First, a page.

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Friday, 23 April 2021
A LITTLE girl from Henley who was being treated for a rare and aggressive form of cancer has died.
Supporters had pledged more than £217,000 to try to save three-year-old Elara Foxley, whose stage 4 neuroblastoma returned last month despite apparently successful treatment.
The money would have paid for a form of immunotherapy which is being pioneered overseas but it turned out that she was too ill for this to work.
Instead, doctors at the John Radcliffe Hospital in Oxford kept her comfortable until she passed away in her mother Nicky’s lap on Sunday morning.
Ms Foxley, who launched the fundraising campaign, will now give the money to charities which fund research and treatments for neuroblastoma, which affects only 100 or so British children every year.
She has thanked people for their support and will announce more details shortly.
Elara was diagnosed in December 2019 and underwent multiple courses of chemotherapy and radiotherapy as well as an operation to remove a growth from her abdomen.
She was given the all-clear last summer but took a turn for the worse last month when she began struggling to walk. An MRI scan confirmed the disease was back in her brain and spine and that nothing could be done.
Elara was only expected to live for a few more days but she astonished medical staff by fighting for several more weeks and remaining cheerful and alert.
In her final moments, she and her mother sat sharing their happiest memories until she fell asleep and died peacefully.
Ms Foxley, of Knappe Close, said: “She was deteriorating as the disease took over her whole body and tests showed the growths had doubled in size so we couldn’t do any more. Elara blew everyone’s minds in the final weeks as she was still ensuring that I ate, even when I didn’t feel hungry. She’d say, ‘Go to the shop — your tummy must be so hungry’ in her usual cheeky way.
“Even when she couldn’t move her arms or legs, she was vividly remembering things we’d done together. It has always been her and me throughout this and I didn’t want her to be scared so I carried on reading her adventure stories. I’d always told her her illness was caused by ‘naughty fairies’ but I promised her she’d eventually be so much better and happier.
“At one point, she said, I don’t want to leave you’ and I promised her we’d always be together.
“I read her a story called The Invisible String, which explains how two people who love each other are always connected no matter what and after that she’d say she was sending me love through her ‘string’.
“The hospital staff were amazing — they’d become like family over the past 15 or so months, which is why I chose not to go to a hospice because it was a familiar place. It made such a difference and we’re so grateful that they were there for us. Elara was a bit more confused on Saturday because she was on a lot of medication but was still talking. I could tell what was happening by her demeanour on Sunday so I just sat her in my lap. She told me she loved me then she just slept until her breathing stopped. There was no suffering or drama — she just slipped away as I told her I loved her too.”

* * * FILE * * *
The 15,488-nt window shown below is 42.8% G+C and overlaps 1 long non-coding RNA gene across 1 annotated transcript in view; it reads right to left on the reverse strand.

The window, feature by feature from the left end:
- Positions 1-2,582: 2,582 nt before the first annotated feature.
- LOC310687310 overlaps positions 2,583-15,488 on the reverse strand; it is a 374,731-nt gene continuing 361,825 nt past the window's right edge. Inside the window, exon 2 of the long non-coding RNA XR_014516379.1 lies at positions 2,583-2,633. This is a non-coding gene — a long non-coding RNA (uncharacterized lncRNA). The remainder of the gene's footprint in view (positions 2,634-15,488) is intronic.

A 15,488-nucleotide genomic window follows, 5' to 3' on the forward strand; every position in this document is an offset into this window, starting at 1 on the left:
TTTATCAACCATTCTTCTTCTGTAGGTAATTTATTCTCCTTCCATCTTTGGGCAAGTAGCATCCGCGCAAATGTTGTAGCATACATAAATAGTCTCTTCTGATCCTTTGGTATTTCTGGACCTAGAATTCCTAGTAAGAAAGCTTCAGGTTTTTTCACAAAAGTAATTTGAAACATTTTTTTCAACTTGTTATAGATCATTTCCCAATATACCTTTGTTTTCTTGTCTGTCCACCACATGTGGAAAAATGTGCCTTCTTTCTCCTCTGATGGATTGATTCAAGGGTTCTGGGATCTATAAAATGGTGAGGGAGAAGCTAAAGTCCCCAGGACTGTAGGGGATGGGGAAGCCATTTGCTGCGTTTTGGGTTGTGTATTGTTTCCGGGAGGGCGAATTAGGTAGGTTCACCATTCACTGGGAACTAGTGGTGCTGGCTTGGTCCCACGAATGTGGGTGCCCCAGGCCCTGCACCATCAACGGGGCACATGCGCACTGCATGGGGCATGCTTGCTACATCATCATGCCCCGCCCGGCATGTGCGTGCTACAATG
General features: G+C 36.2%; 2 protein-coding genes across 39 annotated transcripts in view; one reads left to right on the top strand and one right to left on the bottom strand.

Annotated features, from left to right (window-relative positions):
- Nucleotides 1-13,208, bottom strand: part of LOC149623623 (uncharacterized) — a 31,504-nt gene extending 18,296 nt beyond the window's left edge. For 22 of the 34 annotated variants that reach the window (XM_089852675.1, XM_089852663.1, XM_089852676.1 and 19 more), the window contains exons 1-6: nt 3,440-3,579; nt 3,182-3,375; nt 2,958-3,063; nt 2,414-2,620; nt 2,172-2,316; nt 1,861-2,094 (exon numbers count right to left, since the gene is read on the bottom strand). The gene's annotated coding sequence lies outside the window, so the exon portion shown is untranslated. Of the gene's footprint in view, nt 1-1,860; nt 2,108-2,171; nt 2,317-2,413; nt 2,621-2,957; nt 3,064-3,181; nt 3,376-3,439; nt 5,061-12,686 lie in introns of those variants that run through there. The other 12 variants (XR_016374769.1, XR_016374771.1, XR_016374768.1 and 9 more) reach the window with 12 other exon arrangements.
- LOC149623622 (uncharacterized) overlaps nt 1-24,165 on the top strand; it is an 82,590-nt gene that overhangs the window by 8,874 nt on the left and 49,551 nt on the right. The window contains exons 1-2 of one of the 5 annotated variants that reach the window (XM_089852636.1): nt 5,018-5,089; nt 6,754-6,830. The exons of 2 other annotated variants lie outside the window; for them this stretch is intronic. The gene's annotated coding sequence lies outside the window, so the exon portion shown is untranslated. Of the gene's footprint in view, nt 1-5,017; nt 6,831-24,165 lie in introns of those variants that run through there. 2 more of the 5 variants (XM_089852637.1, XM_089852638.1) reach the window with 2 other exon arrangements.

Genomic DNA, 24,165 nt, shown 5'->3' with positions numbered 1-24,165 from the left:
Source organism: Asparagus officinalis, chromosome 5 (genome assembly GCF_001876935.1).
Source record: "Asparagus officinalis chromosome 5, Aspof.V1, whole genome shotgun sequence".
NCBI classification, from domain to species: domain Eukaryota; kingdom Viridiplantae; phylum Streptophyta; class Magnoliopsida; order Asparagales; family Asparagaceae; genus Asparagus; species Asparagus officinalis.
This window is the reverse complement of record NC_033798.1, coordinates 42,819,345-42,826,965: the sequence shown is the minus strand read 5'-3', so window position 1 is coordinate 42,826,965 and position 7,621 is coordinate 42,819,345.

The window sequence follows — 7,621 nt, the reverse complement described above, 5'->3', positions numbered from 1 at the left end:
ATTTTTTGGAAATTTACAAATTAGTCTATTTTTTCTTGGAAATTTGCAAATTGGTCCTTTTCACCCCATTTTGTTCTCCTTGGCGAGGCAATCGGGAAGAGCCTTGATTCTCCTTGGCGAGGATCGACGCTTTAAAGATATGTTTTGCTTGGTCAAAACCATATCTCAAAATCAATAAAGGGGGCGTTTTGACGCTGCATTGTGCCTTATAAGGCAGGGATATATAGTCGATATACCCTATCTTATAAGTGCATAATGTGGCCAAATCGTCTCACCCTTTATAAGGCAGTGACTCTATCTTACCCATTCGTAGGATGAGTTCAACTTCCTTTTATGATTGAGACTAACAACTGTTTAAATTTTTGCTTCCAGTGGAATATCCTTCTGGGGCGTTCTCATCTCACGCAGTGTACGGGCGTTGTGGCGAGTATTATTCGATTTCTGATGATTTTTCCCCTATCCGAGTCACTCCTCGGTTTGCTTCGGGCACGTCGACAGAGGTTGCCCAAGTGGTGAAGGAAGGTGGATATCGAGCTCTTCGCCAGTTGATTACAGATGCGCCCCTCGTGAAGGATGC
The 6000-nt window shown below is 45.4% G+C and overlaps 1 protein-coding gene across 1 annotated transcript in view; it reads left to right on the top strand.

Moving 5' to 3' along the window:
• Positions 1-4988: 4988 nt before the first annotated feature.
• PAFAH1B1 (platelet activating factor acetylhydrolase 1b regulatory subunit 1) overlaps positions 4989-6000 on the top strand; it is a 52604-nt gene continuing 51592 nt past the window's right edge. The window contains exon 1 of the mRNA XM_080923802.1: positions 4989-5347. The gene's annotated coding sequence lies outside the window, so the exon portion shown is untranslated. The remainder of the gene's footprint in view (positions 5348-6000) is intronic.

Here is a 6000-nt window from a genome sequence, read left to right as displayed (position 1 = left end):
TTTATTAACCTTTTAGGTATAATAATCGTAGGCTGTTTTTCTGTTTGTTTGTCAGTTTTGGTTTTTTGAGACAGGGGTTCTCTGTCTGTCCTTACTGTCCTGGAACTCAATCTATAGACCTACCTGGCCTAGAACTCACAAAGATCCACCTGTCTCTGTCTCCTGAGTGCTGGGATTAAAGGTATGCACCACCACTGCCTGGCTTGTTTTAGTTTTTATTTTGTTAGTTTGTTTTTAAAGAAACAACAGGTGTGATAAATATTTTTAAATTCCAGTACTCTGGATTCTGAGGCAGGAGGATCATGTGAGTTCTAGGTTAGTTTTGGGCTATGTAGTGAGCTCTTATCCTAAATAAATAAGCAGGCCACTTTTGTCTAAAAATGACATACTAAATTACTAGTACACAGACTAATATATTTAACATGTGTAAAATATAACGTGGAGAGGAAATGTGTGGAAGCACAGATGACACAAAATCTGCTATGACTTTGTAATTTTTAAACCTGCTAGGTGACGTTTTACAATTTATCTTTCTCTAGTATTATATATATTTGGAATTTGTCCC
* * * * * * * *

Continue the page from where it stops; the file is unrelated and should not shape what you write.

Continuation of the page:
Elara was transferred to a hospice the following day, where her mother sat with her for a while before returning home. She got back to find scores of cards, gifts and cheques for her appeal had been sent by well-wishers.
Ms Foxley, a former administrator for Henley investment firm Invesco, is being supported by family members.
She said: “I’d become oblivious to the response in the community as I was focused on being with Elara. It was amazing and very touching to see how many elderly people who don’t have internet access had posted contributions.
“We had thousands of messages of support, prayers and good wishes. If kindness and love could have saved us, we’d have been absolutely fine.”
Ms Foxley is now deciding which charities would benefit most from the money raised and may organise more appeals in Elara’s memory.
She said: “I feel like I have to, not because of any outside pressure, but just because I want to help other families.
“Government funding is under pressure generally and they’re never going to prioritise such a rare cancer so I feel duty bound in honour of Elara to do something as she would have wanted to help others in her position.
“We left it quite late to tell my five-year-old nephew about Elara’s condition because they were so close but we’ve told him that she’s gone to live with the angels and will be able to help other children, which made him very proud.
“It’s amazing how the thought processes of a young child can be so comforting at a time like this.”
Elara was diagnosed after a bruise below her right eye wouldn’t heal. Tests showed this was due to a low platelet count and doctors confirmed the worst when they found a mass in her abdomen. The disease had already spread to her bones.
He funeral will be held at Reading Crematorium at 1pm on Thursday, March 25. Details of remote access for well-wishers are still to be confirmed.
11 March 2021
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